People are being invited to an event next week to get the low down on one of the biggest and boldest city centre investment projects – the regeneration of Armada Way.
Plymouth City Council has unveiled exciting plans to revive and renew this key route into the city centre and are currently finalising the designs that will see 1980s piecemeal landscaping replaced with a new linear park over a kilometre long, lined on either side by an avenue of trees.
The aim is to create a more impressive route from North Cross roundabout through the city centre and a clear visual link to the sea, which was the original ambition of Armada Way. The project is part of an ongoing programme designed to address years of under-investment in city centre streets and spaces.
The information event takes place on Thursday 29 September on the third floor of Drake Circus shopping mall. Council officers along with the design team for the project will be on hand to discuss the proposal and answer any queries. It will run from 12 noon until 6pm
The £12.7 million investment project is being funded through the Government’s Transforming Cities Fund and matched by Plymouth City Council.
As well as restoring the view to create a more impressive and grand welcome into the city centre, new features planned include play and mixed use games areas for all ages, water-based play space and water fountain jets, dramatically improved café seating areas, attractive places to stop and rest, refurbished Braille Garden and Phoenix fountain and a new stepped amphitheatre space, a new running water feature, and linear tree pits.
The Sundial and its settings will also be refurbished, a mobility hub is on the cards as well as an improved crossing on Mayflower Street to enhance north-south connectivity.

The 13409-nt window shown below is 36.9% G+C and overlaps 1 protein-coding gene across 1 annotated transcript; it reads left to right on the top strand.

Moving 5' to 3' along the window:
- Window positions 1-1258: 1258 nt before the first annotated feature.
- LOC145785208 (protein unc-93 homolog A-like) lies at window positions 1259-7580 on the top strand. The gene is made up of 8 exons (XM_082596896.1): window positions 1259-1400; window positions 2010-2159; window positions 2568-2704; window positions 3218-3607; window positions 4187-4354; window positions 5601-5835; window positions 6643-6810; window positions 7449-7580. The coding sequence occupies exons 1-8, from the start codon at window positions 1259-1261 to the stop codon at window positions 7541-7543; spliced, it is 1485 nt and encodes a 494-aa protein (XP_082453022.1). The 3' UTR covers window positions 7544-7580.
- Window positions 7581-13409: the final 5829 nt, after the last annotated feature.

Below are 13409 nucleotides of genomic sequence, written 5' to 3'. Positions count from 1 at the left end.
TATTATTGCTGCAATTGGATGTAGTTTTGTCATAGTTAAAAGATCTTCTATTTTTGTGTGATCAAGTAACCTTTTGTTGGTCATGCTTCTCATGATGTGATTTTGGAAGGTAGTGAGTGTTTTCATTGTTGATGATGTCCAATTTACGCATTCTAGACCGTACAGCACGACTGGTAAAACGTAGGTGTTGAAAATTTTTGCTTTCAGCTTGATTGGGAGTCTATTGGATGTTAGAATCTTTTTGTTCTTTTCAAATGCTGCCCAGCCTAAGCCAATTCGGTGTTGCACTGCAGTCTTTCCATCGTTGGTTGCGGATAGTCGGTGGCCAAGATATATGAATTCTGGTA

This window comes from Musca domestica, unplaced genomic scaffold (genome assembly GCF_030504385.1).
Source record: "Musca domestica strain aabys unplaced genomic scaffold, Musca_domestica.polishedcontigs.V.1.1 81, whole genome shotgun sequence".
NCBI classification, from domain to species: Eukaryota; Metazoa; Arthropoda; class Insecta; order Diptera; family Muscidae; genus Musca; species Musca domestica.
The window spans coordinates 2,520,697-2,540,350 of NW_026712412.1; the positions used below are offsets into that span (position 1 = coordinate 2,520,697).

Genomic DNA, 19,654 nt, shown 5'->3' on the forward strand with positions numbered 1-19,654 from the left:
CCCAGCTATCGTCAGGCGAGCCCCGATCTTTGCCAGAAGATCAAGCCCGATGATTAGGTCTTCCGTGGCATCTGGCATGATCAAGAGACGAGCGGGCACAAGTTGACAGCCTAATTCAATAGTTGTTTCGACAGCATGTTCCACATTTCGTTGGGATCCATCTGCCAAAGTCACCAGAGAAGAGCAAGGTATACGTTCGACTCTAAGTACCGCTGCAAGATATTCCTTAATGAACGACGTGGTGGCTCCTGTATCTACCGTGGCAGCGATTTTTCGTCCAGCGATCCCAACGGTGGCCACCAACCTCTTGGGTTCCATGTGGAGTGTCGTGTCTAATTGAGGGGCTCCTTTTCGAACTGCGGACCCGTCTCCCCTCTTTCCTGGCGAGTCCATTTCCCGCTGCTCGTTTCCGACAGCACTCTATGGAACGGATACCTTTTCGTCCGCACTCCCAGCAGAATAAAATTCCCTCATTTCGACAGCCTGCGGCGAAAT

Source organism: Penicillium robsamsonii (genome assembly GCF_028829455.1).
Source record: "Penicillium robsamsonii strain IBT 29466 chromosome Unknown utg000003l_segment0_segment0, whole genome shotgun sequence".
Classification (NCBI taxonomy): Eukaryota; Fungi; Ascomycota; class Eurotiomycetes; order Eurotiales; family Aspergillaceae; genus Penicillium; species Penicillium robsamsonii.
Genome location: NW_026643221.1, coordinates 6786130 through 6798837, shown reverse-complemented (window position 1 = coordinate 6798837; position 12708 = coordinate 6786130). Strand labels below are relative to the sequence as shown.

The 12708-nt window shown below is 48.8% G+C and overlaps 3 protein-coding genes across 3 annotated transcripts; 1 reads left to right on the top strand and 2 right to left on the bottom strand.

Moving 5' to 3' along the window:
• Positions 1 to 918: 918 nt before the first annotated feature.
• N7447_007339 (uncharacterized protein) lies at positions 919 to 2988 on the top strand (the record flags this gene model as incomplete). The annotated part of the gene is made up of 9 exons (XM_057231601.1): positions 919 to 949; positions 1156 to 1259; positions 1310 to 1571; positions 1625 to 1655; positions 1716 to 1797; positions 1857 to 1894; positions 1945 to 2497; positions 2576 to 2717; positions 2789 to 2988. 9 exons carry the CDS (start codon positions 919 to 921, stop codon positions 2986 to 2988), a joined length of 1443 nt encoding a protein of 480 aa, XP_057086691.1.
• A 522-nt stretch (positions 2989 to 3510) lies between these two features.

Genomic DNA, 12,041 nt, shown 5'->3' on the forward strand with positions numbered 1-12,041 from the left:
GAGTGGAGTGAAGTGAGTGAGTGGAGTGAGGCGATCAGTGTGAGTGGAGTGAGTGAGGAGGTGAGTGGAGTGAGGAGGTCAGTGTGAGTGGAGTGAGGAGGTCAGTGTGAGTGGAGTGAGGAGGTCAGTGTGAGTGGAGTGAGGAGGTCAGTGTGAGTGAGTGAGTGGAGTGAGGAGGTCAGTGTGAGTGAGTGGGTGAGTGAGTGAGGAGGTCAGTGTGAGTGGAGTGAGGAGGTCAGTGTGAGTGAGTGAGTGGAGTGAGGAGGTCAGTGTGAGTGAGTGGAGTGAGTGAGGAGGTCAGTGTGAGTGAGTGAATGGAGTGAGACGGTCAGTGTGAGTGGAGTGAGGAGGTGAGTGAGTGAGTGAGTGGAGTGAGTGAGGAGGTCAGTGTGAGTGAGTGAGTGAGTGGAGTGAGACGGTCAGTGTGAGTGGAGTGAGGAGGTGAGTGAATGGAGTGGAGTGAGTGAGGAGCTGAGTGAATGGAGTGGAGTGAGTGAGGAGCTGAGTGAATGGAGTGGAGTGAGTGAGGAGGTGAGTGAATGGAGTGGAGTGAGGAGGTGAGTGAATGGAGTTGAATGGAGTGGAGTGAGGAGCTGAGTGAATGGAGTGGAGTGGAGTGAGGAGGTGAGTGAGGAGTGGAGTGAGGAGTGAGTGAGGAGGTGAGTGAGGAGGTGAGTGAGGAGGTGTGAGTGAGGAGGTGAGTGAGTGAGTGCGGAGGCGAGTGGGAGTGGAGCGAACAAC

The new look will take into account climate change, with the planting of plants and trees that are more resilient to an urban environment. A sustainable urban drainage system, integrated into a new stream feature, will form part of a wider strategic network in the city centre. The system includes features such as reed beds, which integrate the drainage system with the new planting to make the best use of surface water.
Cabinet Member for Transport Councillor Jonathan Drean said: “This is one of the most significant investments in public space in the country at the moment and we are doing it because we want to transform our city centre and make it more attractive to visitors, business and to investors.
“The plans have changed considerably since the public last saw them in a consultation event in 2018, so we wanted to give people the opportunity to see what’s changed – including taking a more sustainable approach. This event is a chance for residents and businesses to see what’s new and talk to the team behind the scheme.”
The work will be carried out in stages in an effort to minimise disruption to the city centre.